The “Botik of Peter the Great” is the grandfather of the Russian fleet. It was a child’s passion of Tsar Peter that turned Russia into a powerful maritime nation and laid the foundation for domestic shipbuilding.
The “Botik of Peter the Great”, also called “St. Nicholas”, was a miniaturized scaled-down warship discovered by Tsar Peter at the Royal Izmaylovo Estate in 1688. It was repaired by Karshten Brandt, and Peter learned to sail using the boat on waters near Moscow. It was stored in the Moscow Kremlin by Peter and later enshrined in St. Petersburg. Tsar Peter continued to use it in state ceremonies and ordered that the boat be sailed down the Neva River on August, 30 annually. It was also used in state ceremonies of later monarchs of Russia, including the wedding of Catherine the Great and Peter III, as well as the centenary of St. Petersburg. In the 1760s Empress Catherine built a boathouse to store the legendary boat.
The boat became less important under the Soviet rule, along with other cherished objects of the Russian Empire; however, the surge of patriotism raised during the outbreak of the World War I led to the renewal of the significance of Peter the Great and the Botik along with him. The Boat was enshrined to the Central Soviet Naval Museum where it remains to present day. In 1997 the Boat left Russia for the first time to be exhibited in the World Financial Center.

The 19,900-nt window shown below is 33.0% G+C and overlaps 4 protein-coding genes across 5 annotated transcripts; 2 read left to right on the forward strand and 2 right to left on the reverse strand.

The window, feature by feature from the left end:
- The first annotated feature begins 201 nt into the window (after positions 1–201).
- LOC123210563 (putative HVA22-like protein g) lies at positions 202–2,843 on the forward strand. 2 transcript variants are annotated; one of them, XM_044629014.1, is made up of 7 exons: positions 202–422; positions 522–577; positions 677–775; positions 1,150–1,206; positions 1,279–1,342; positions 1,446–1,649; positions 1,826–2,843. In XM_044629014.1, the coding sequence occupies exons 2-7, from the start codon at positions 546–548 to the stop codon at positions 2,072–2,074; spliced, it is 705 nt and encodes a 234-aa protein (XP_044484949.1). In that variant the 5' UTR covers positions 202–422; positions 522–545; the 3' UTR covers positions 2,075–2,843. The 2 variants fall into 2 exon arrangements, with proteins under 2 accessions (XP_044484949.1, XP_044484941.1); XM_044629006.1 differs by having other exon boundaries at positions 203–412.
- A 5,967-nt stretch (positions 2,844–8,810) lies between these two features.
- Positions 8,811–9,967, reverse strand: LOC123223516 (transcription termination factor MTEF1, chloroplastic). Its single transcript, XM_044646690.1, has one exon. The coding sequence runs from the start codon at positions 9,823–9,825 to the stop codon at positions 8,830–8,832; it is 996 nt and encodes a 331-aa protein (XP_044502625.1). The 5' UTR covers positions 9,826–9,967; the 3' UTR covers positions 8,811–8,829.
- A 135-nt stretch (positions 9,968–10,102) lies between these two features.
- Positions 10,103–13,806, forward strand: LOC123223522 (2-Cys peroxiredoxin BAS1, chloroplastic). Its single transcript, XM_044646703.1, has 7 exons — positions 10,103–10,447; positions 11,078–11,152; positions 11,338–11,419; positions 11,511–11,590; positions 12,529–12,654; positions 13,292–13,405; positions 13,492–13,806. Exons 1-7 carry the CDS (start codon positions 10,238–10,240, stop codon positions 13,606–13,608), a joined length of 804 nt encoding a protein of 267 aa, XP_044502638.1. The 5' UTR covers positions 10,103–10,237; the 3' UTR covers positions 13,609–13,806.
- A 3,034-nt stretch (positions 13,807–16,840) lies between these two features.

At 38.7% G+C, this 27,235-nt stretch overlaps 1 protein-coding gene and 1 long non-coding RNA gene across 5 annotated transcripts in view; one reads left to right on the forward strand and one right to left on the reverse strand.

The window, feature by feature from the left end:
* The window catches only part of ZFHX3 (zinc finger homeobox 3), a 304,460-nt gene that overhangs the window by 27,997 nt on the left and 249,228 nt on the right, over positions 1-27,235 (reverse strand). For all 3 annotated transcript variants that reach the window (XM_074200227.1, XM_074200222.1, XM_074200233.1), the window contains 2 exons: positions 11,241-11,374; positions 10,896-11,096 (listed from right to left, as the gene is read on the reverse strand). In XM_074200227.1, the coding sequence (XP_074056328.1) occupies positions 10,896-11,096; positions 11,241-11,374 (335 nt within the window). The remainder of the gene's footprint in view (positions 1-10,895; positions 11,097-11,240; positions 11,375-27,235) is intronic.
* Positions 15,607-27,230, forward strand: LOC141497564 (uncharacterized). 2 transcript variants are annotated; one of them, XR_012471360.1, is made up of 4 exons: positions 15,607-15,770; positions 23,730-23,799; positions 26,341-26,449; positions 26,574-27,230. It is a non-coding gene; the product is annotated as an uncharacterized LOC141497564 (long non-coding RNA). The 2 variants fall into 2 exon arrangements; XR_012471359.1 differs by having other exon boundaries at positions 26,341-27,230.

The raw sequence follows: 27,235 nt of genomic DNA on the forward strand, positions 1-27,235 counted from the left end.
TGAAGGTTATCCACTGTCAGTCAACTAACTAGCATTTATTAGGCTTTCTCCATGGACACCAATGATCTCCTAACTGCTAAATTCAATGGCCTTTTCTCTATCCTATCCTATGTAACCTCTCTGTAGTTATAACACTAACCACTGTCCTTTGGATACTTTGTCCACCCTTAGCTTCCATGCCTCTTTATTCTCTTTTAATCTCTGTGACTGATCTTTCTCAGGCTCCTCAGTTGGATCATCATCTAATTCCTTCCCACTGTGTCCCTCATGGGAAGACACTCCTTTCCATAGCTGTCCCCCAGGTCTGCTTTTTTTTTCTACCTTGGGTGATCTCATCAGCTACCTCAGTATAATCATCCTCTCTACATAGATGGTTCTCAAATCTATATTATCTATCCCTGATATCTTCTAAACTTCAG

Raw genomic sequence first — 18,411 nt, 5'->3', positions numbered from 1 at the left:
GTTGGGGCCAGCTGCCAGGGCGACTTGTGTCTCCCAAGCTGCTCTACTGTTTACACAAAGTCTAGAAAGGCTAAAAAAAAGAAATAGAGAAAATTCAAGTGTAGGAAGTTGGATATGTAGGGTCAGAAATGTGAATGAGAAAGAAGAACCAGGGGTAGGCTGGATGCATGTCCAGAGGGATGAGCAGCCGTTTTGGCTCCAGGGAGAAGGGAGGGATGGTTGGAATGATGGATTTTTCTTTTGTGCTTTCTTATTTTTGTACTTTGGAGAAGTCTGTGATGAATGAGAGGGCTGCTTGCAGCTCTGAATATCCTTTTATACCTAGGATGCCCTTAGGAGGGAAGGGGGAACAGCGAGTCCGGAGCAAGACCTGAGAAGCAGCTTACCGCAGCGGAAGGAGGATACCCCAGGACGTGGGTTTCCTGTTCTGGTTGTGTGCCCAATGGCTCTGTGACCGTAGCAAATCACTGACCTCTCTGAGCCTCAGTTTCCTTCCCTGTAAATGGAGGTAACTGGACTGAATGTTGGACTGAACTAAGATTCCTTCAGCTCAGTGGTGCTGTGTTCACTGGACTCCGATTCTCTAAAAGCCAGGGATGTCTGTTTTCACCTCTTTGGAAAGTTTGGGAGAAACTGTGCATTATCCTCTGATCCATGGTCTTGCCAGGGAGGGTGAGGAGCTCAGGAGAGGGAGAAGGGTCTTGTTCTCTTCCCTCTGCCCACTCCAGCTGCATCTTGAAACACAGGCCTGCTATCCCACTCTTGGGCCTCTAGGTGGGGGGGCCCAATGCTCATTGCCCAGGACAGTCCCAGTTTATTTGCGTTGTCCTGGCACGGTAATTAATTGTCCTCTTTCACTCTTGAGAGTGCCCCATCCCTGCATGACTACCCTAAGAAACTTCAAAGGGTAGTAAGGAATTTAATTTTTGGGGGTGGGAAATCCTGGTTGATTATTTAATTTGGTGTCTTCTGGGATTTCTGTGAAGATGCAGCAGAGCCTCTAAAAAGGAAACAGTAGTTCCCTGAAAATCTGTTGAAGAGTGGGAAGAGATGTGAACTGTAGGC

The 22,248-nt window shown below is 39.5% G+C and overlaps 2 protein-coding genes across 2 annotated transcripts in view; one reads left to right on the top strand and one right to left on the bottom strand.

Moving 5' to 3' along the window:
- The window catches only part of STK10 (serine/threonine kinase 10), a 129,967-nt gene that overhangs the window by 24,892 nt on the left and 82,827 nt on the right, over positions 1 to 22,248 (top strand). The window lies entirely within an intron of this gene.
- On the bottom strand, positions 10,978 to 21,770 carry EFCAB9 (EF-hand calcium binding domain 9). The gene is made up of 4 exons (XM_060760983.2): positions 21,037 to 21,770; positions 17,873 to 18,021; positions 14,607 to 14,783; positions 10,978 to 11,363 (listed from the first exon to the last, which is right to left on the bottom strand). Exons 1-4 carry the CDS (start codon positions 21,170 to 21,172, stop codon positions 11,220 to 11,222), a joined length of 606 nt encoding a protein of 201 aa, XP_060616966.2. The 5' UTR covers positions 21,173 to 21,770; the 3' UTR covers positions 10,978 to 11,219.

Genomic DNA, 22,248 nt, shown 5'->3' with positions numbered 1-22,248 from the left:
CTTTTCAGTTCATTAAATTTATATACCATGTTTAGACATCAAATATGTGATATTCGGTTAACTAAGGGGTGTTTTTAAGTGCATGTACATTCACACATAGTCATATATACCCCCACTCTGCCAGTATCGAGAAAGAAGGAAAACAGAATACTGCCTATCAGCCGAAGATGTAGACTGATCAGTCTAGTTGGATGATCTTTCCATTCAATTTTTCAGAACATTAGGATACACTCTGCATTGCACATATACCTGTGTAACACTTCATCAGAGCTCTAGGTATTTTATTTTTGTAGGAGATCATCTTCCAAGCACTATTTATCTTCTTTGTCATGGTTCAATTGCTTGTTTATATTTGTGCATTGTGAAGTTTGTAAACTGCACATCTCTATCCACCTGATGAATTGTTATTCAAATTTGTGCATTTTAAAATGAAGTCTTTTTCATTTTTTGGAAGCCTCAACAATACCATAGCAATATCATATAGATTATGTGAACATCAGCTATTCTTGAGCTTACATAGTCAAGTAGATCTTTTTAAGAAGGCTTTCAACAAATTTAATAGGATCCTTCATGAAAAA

The series of the pins “The History of the Russian Fleet” was produced in the USSR in the late 1980s concurrently with the series of postage stamps of the same name. It has never been reproduced.
At present the number of the pins is limited and the series is considered to be a valuable collection.
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“Shooner St. Anna” is a pin from the rare series “Russia Sets Sail”.
The Schooner was initially used by British travelers, then by the Russian Polar Expedition of 1912 under Brusilov’s command. The Expedition was organised with the mission to sail through the Northern Sea Route that had never ever been done by anyone before. The vessel was reported missing in 1914.
The text on the pin reads: “Schooner St. Anna”, 1912”.
Rare metal pin made of aluminum alloy in the form of the coat of arms of the city of Barysaw from the times of the Belorussian Soviet Socialist Republic.
There are silver gates between two fortress towers on the red shield of the coat of arms. Above there is a foundation date of the city – 1102. The extremity of the coat of arms is green. It shows the silver wavy lines – the symbol of the Berezina River. The coat of arms is edged with a narrow silver rim.
The pin was made in the USSR in the late 1980s, and has never been reproduced.
Rare metal pin “45 Years of the Victory 1945-1990” is made of aluminum alloy.
The pin represents a rectangular heraldic shield rounded at the tip.
In the field of the shield there is the sign of the Order of the Patriotic War with a laurel branch and a figured ribbon with the anniversary date on it “1945-1990”.
The pin was made in the USSR in 1990 and was never reproduced.